2007 AS

Artist Space Development: Financing

LINC, Urban Institute: Chris Walker

This report is the result of research conducted in 2004 and 2005, following up on the findings in Investing in Creativity regarding the impacts of gentrification on artists. LINC commissioned the Urban Institute to survey artist spaces around the country and study seven communities in which spaces had been developed. 


The report: 

  • Examines different types of space and developers of artist space projects, showing points of overlap and correspondence in their motivations and the types of projects they develop; 
  • Looks at project process, focusing on how projects are developed, the effect of local regulation on features of design that project developers and occupants find important, and the different types of ownership and occupancy arrangements that projects have adopted; 
  • Analyzes the relationship between local real estate markets and local systems; how this synergy can be used to mobilize capital, expertise, and political clout; and how these affect overall costs and risks of investing in artist space projects; and 
  • Proposes specific recommendations for artists’ space development supporters as they consider actions to promote due consideration of artists’ space needs in the communities in which they operate. 



Project Occupancy | Affordability

The most compelling motivation for the creation of artists’ spaces is the shortage of appropriate spaces that are both affordable and available on the market. Artists and their supporters have, therefore, a strong interest in ensuring that projects remain affordable, and occupied by artists, for as long as possible.


Different forms of project ownership meet these objectives to varying degrees. As artists who have been renters can attest, for-profit landlords are generally free to raise rents as overall housing prices rise, even if it means displacing artists who can no longer afford their units. If artists own their units, their mortgage payments are typically fixed, thereby shielding them from the most serious effects of rising prices. So long as artists can afford the initial cost of ownership, their units remain affordable over the long term. However, there are no guarantees that subsequent buyers will be artists, meaning that over time, units once affordable to and occupied by an artist may disappear from the artist-occupied stock.

[. . .]



The most important steps public funders, foundations, intermediaries, and other supporters of artists can take to increase support for artist spaces is to play a more active role in the community and economic development systems within which they work. These systems consist of the relationships among developers, lenders, community development agencies, foundations, and others who work together to mobilize and allocate resources to accomplish community revitalization goals.


At all levels of these systems, participants have discovered and acted upon the deep connections between artists’ work and residence and the strength of local communities. Specific recommendations include:


Appeal to developers: Supporters of artist space development would do well to recognize, and appeal to, the arts-related motivations of many nonprofit and for-profit developers and lenders, many of whom seem to recognize the value of artists as project residents and community activists.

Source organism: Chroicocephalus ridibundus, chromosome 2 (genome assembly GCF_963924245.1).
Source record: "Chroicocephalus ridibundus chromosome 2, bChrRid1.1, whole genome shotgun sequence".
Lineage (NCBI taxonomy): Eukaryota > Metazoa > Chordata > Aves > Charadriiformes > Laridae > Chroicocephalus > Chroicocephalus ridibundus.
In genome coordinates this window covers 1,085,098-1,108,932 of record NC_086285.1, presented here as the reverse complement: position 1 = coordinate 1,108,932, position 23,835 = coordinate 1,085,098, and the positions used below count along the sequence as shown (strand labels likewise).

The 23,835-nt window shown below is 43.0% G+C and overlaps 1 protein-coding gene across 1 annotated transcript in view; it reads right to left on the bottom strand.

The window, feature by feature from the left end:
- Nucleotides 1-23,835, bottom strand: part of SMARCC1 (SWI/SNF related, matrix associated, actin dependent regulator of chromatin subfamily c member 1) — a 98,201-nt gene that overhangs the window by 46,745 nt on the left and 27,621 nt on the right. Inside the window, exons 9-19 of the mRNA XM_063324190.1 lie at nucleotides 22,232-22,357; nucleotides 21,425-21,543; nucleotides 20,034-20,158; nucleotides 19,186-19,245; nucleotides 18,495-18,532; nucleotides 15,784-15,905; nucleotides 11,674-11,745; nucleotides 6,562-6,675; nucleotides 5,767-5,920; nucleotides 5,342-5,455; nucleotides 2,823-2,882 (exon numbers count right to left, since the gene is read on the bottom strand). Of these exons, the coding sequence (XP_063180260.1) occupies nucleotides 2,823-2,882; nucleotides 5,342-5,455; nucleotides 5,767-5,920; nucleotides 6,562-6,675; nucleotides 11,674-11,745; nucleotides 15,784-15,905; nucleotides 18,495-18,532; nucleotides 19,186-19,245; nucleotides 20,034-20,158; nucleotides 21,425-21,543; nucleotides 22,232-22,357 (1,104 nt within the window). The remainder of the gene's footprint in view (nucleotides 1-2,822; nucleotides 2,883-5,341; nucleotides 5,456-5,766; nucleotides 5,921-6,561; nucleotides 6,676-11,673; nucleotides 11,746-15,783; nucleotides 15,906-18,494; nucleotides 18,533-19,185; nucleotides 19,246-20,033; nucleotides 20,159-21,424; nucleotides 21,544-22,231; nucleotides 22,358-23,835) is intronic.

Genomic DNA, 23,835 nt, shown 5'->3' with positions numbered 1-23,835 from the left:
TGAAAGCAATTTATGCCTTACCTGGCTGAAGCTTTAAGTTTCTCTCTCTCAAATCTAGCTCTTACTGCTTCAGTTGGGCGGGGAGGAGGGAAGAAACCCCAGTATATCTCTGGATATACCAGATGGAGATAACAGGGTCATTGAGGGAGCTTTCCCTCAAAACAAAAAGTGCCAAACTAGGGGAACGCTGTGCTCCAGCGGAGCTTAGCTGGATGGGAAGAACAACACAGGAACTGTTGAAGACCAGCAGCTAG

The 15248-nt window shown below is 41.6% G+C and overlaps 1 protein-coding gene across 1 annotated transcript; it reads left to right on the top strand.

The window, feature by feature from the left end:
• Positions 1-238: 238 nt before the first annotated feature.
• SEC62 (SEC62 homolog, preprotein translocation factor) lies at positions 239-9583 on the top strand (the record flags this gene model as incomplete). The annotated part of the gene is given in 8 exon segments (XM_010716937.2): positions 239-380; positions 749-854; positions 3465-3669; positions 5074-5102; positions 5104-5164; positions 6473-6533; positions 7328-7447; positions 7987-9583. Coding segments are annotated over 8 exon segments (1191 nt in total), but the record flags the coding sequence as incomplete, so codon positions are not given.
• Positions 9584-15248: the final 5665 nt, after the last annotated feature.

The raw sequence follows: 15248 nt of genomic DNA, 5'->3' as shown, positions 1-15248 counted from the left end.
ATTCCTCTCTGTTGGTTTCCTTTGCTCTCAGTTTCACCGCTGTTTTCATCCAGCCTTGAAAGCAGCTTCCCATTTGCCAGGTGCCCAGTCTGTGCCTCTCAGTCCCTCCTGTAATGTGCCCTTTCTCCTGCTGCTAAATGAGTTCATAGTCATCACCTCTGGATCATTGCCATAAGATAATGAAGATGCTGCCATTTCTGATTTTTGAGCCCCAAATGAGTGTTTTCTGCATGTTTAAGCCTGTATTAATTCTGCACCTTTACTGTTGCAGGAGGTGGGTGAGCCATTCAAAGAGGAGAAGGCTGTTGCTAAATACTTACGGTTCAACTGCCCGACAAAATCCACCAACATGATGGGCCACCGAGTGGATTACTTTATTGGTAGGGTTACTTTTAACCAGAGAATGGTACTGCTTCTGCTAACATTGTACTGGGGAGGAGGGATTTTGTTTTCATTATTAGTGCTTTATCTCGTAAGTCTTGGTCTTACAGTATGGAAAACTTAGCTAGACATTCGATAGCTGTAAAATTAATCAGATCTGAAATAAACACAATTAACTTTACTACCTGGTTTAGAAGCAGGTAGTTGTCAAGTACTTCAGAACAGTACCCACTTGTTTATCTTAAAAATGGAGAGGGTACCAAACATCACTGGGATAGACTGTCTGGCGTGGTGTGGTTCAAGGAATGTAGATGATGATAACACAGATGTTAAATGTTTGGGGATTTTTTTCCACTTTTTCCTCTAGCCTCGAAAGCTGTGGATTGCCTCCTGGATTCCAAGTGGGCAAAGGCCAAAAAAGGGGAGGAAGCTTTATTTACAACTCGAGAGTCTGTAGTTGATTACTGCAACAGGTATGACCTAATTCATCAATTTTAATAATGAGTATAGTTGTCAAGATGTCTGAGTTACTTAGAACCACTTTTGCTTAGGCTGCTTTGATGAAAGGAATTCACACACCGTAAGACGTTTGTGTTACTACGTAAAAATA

Introduction of mixed-use project elements: Commercial and nonprofit space, for example–as well as community programming, like youth arts education—offer a way to reinforce and demonstrate the community value of artists’ spaces. These spaces should become standard practice in artist space development.


Include artist studios in mixed-use projects: Development of scattered-site, mixed-use properties is an interesting and promising new strategy for revitalization of older commercial corridors, a growing focus of community economic development practitioners. Artists’ studios and living spaces along these corridors represent one of the few suitable uses for spaces no longer appropriate for most modern retail.


Form co-ops: Artist space development supporters should encourage formation of limited-equity cooperatives as a way to promote both long-term affordability and continuing occupancy by artists in the projects they develop. Cooperatives retain some important advantages over rental properties (even nonprofit-owned ones) and condominiums.


Encourage the arts in community plans: One of the most concrete strategies for longer-term support of artist space development is to encourage inclusion of arts and cultural elements in community plans, and government agency observance of the priorities outlined in the plans.


Tailor public subsidies for artists: Public subsidy programs should be tailored to the various types of artists’ spaces and the different ways in which they are created; e.g., a menu of financing options should match the different types of subsidies that live-work and studio projects require.


Studio space = economic development: Promoting concentrations of studio spaces would appear to be a low-cost way to promote creation of new clusters of economic activity. In weak market cities, where other prospects for economic growth are few, artist space creation may be an important springboard for both economic and residential market strengthening.


Work with CDCs: Because the strength of the nonprofit development system seems to be highly correlated with the likelihood that affordable artists’ spaces will be developed, cities with a strong community-based nonprofit sector appear to offer fertile ground for national promotion of artist space development as a revitalization strategy.

“LINC has really pulled the field of artist spaces together in a lot of ways.”